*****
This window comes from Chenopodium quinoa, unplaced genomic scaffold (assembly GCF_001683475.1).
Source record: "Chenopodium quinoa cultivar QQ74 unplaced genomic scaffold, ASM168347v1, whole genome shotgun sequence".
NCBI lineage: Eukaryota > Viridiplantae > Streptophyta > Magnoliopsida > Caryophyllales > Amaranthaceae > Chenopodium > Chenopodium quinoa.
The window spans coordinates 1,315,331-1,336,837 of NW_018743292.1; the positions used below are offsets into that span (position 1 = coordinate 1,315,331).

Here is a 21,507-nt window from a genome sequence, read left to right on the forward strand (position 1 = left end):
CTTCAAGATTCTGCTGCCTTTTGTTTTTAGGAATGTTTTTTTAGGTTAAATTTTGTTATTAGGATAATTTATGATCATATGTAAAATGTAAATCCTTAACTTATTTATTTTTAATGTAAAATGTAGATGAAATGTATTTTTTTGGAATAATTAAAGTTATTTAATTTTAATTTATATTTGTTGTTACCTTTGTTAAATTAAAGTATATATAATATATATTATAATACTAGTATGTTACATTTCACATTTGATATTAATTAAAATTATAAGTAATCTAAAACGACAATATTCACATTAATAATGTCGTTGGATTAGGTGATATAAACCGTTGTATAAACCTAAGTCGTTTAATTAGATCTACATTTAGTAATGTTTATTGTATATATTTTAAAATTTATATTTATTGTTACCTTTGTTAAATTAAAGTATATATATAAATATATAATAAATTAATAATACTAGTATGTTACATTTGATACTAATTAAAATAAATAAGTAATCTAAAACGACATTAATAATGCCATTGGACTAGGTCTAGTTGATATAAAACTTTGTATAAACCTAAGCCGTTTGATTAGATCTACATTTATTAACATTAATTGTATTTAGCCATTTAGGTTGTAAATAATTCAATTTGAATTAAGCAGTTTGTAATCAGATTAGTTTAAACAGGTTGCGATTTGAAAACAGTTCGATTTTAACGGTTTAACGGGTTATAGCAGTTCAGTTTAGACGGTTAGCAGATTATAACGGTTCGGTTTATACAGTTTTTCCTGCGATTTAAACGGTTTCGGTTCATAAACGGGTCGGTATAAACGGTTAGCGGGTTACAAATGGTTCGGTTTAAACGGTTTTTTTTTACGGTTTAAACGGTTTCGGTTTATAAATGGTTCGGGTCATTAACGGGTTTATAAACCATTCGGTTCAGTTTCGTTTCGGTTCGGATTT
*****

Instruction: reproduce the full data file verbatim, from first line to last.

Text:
This window comes from Chenopodium quinoa, unplaced genomic scaffold (assembly GCF_001683475.1).
Source record: "Chenopodium quinoa cultivar QQ74 unplaced genomic scaffold, ASM168347v1, whole genome shotgun sequence".
NCBI lineage: Eukaryota > Viridiplantae > Streptophyta > Magnoliopsida > Caryophyllales > Amaranthaceae > Chenopodium > Chenopodium quinoa.
The window spans coordinates 1,315,331-1,336,837 of NW_018743292.1; the positions used below are offsets into that span (position 1 = coordinate 1,315,331).

Here is a 21,507-nt window from a genome sequence, read left to right on the forward strand (position 1 = left end):
CTTCAAGATTCTGCTGCCTTTTGTTTTTAGGAATGTTTTTTTAGGTTAAATTTTGTTATTAGGATAATTTATGATCATATGTAAAATGTAAATCCTTAACTTATTTATTTTTAATGTAAAATGTAGATGAAATGTATTTTTTTGGAATAATTAAAGTTATTTAATTTTAATTTATATTTGTTGTTACCTTTGTTAAATTAAAGTATATATAATATATATTATAATACTAGTATGTTACATTTCACATTTGATATTAATTAAAATTATAAGTAATCTAAAACGACAATATTCACATTAATAATGTCGTTGGATTAGGTGATATAAACCGTTGTATAAACCTAAGTCGTTTAATTAGATCTACATTTAGTAATGTTTATTGTATATATTTTAAAATTTATATTTATTGTTACCTTTGTTAAATTAAAGTATATATATAAATATATAATAAATTAATAATACTAGTATGTTACATTTGATACTAATTAAAATAAATAAGTAATCTAAAACGACATTAATAATGCCATTGGACTAGGTCTAGTTGATATAAAACTTTGTATAAACCTAAGCCGTTTGATTAGATCTACATTTATTAACATTAATTGTATTTAGCCATTTAGGTTGTAAATAATTCAATTTGAATTAAGCAGTTTGTAATCAGATTAGTTTAAACAGGTTGCGATTTGAAAACAGTTCGATTTTAACGGTTTAACGGGTTATAGCAGTTCAGTTTAGACGGTTAGCAGATTATAACGGTTCGGTTTATACAGTTTTTCCTGCGATTTAAACGGTTTCGGTTCATAAACGGGTCGGTATAAACGGTTAGCGGGTTACAAATGGTTCGGTTTAAACGGTTTTTTTTTACGGTTTAAACGGTTTCGGTTTATAAATGGTTCGGGTCATTAACGGGTTTATAAACCATTCGGTTCAGTTTCGTTTCGGTTCGGATTT